Newscast 03.23.23: Water quality in Sioux City; High levels of toxic PFAS; NE lawmakers pass a bill on gender-affirming care for minors
The Iowa Department of Natural Resources tests of water supplies show a level of toxic PFAS in the Sioux City area that are at the health advisory level.
(PFAS) are chemicals used in water-resistant, stain-resistant, and heat-resistant products such as carpets, clothing, fire-fighting foams, non-stick pans, and food packaging. Ingestion may increase cancer risk, affect the ability to become pregnant, and interfere with pancreatic, thyroid, and liver function.
The DNR began sampling public water systems in October 2021.
And the 2022 Sioux City Water quality report shows that drinking water, including bottled water, may reasonably be expected to contain at least small amounts of some contaminants. The presence of contaminants does not necessarily indicate that water poses a health risk. Immunocompromised persons such as persons with cancer undergoing chemotherapy, persons who have undergone organ transplants, people with HIV/AIDS or other immune system disorders, some elderly, and infants can be particularly at risk from infections.
Iowa doctors may not provide gender-affirming care to transgender minors, and transgender students may not use school bathrooms that align with their gender identity under two laws signed Wednesday by Gov. Kim Reynolds.
Today the Nebraska Legislature voted to advance a contentious bill that would ban gender-affirming care for minors, despite threats from some lawmakers that they would filibuster the rest of the session.
The vote came on the third day of debate, in which lawmakers angrily accused one another of hypocrisy and a lack of collegiality early on.
Members of the LGBTQ community who had gathered in the Capitol to protest the bill showed their displeasure with the outcome, booing and cursing lawmakers who voted to advance it as they left the legislative floor.
A new report downgraded Iowa’s ranking for public health preparedness as compared to last year.
The report by the non-profit Trust for America’s Health placed Iowa in the middle tier for its preparedness. It was in the top tier last year.
Dara [DAH-ruh] Lieberman is with the non-profit. She says part of the reason for the change is because Iowa has remained flat in certain areas, like public health funding, where other states have made improvements.
But she says in some areas, like flu shots and water safety, Iowa now exceeds the national average.
Lieberman says overall, the report stresses the importance of investing in public health.
House Speaker Pat Grassley says Republicans in the House plan to increase the rate at Iowa nursing homes are paid to care for residents enrolled in Medicaid.
The Medicaid program pays for the care of over half of Iowa nursing home residents. Grassley says the current reimbursement rate was set before COVID hit, based on nursing home costs in 2018. Since then, nursing homes have been dealing with inflation and paying higher wages to try to keep and attract workers. Seventeen nursing homes closed last year due to financial strain and advocates warn more closures will happen if the Medicaid reimbursement rate doesn’t rise.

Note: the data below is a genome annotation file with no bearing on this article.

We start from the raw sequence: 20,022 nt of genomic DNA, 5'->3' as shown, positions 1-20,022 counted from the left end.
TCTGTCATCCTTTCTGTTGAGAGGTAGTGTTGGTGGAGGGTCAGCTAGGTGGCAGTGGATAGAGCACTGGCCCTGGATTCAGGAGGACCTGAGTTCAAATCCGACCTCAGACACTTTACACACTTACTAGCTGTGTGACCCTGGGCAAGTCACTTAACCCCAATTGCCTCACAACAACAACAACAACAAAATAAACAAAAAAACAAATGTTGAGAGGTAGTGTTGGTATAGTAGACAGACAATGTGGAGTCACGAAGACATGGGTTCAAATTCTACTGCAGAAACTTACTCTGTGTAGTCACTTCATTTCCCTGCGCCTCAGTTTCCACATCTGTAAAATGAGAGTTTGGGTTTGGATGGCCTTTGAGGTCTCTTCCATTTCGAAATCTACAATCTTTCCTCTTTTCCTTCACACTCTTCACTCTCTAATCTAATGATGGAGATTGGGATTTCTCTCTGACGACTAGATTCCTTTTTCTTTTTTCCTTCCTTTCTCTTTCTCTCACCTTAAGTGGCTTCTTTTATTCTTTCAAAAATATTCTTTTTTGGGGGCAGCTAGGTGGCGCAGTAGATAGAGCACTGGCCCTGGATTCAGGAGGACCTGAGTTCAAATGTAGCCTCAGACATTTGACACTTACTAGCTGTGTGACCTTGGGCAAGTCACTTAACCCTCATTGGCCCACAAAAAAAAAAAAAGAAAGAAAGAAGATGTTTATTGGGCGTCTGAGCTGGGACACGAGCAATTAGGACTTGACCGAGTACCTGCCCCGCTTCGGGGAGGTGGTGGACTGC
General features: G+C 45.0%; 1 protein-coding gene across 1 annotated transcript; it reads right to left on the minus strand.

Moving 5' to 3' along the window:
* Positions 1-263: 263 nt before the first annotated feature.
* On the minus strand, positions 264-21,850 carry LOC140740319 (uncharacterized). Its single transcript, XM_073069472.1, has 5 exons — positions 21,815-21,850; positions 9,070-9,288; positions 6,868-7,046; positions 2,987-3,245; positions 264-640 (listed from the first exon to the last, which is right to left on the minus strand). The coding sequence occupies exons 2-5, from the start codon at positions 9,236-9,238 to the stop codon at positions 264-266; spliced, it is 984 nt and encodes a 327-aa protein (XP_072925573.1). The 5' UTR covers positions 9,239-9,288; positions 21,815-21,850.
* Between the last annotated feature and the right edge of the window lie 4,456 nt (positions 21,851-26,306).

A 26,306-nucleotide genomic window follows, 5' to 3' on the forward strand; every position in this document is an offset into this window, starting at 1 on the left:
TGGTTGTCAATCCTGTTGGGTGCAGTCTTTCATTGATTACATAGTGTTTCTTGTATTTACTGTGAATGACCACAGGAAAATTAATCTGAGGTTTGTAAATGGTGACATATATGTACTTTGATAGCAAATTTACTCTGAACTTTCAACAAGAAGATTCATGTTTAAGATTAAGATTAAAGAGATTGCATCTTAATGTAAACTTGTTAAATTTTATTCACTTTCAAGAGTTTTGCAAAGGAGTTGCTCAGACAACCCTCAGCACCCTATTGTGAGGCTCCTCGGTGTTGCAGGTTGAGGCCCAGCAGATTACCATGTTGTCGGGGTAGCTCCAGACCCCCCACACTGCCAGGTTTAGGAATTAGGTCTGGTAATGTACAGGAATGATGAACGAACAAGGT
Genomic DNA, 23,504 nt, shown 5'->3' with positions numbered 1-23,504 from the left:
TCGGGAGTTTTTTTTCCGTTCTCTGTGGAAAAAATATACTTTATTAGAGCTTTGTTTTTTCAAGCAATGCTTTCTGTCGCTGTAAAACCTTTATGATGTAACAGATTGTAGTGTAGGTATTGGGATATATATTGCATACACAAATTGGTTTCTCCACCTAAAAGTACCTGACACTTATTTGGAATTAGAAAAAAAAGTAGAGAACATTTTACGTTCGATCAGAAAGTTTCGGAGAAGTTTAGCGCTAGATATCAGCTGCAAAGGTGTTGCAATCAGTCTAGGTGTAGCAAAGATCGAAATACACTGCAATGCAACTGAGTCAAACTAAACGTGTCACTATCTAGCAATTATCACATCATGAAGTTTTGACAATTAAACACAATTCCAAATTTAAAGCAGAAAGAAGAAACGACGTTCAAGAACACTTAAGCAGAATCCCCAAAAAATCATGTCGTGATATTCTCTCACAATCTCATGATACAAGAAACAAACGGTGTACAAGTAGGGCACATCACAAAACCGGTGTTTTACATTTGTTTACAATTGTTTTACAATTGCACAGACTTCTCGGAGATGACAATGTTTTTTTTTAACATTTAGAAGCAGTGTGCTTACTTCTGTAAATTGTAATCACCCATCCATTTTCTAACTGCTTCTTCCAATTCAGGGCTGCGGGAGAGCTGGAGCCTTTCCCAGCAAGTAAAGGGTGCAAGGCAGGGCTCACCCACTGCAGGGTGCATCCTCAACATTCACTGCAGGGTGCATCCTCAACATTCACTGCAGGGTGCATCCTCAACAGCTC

Sixteen Sioux City Community School District schools have received Energy Star Certification for achieving strict EPA energy performance standards. Energy Star-certified buildings save energy and money and help protect the environment by generating fewer greenhouse gas emissions than typical buildings.
To be eligible for Energy Star Certification, a building must earn an Energy Star score of 75 or higher on EPA’s 1 to 100 scale, indicating it performs better than at least 75 percent of similar buildings nationwide. The score is based on the actual measured energy use of a building.
Buildings are also required to have 12 months of recorded data and cannot be occupied by more than 15 percent of pre-kindergarten students to be eligible for the certification. Certification is given on an annual basis. Buildings must maintain high performance to be certified annually.
Bryant Elementary School, Sunnyside Elementary School, Spalding Park Environmental Sciences Elementary School, Liberty Elementary School, Riverside Elementary School, Leeds Elementary School, Irving Dual Language Elementary School, Unity Elementary School, Loess Hills Computer Programming Elementary School, Morningside STEM Elementary School, Perry Creek Elementary School, East Middle School, West Middle School, North Middle School, North High School, and East High School.
This weekend, a 2024 GOP presidential hopeful is making a pair of stops in Crawford County with the Iowa Caucuses less than 11 months away.
Vivek Ramaswamy, a biotech businessman, investor, and author of "Woke, Inc.", is visiting the Bella Sera Restaurant in Denison, Iowa, at noon Saturday for a meet-and-greet event and then attending a "Crawford County for Life Rally" at the Our Savior Lutheran Church at 2 p.m., Sunday.